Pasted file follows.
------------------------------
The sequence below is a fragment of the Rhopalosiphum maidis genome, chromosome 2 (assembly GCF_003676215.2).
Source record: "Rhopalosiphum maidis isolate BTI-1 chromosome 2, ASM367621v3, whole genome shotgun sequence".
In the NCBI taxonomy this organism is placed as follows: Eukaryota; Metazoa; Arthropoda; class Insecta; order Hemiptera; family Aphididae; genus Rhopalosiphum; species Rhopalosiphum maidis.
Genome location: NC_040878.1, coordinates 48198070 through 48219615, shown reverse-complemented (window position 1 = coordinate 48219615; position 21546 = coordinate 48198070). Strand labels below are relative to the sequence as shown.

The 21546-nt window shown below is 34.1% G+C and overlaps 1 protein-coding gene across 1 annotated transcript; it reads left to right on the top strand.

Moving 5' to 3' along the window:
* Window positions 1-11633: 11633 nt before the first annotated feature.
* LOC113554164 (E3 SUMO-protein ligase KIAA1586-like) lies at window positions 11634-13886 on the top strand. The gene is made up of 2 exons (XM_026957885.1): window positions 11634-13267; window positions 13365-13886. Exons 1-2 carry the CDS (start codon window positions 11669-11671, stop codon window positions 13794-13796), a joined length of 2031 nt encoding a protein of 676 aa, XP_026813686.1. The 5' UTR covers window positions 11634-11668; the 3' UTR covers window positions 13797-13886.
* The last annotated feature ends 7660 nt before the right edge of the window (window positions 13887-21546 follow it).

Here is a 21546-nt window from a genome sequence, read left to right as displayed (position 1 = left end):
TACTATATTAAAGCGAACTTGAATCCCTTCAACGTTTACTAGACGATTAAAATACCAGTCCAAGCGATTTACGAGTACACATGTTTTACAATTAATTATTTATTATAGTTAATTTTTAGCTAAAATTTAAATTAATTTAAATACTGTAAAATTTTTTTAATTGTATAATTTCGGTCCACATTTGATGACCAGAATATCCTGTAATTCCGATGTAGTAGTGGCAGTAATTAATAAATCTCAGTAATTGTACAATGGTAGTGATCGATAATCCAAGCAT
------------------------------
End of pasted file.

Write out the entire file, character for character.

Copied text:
The sequence below is a fragment of the Rhopalosiphum maidis genome, chromosome 2 (assembly GCF_003676215.2).
Source record: "Rhopalosiphum maidis isolate BTI-1 chromosome 2, ASM367621v3, whole genome shotgun sequence".
In the NCBI taxonomy this organism is placed as follows: Eukaryota; Metazoa; Arthropoda; class Insecta; order Hemiptera; family Aphididae; genus Rhopalosiphum; species Rhopalosiphum maidis.
Genome location: NC_040878.1, coordinates 48198070 through 48219615, shown reverse-complemented (window position 1 = coordinate 48219615; position 21546 = coordinate 48198070). Strand labels below are relative to the sequence as shown.

The 21546-nt window shown below is 34.1% G+C and overlaps 1 protein-coding gene across 1 annotated transcript; it reads left to right on the top strand.

Moving 5' to 3' along the window:
* Window positions 1-11633: 11633 nt before the first annotated feature.
* LOC113554164 (E3 SUMO-protein ligase KIAA1586-like) lies at window positions 11634-13886 on the top strand. The gene is made up of 2 exons (XM_026957885.1): window positions 11634-13267; window positions 13365-13886. Exons 1-2 carry the CDS (start codon window positions 11669-11671, stop codon window positions 13794-13796), a joined length of 2031 nt encoding a protein of 676 aa, XP_026813686.1. The 5' UTR covers window positions 11634-11668; the 3' UTR covers window positions 13797-13886.
* The last annotated feature ends 7660 nt before the right edge of the window (window positions 13887-21546 follow it).

Here is a 21546-nt window from a genome sequence, read left to right as displayed (position 1 = left end):
TACTATATTAAAGCGAACTTGAATCCCTTCAACGTTTACTAGACGATTAAAATACCAGTCCAAGCGATTTACGAGTACACATGTTTTACAATTAATTATTTATTATAGTTAATTTTTAGCTAAAATTTAAATTAATTTAAATACTGTAAAATTTTTTTAATTGTATAATTTCGGTCCACATTTGATGACCAGAATATCCTGTAATTCCGATGTAGTAGTGGCAGTAATTAATAAATCTCAGTAATTGTACAATGGTAGTGATCGATAATCCAAGCAT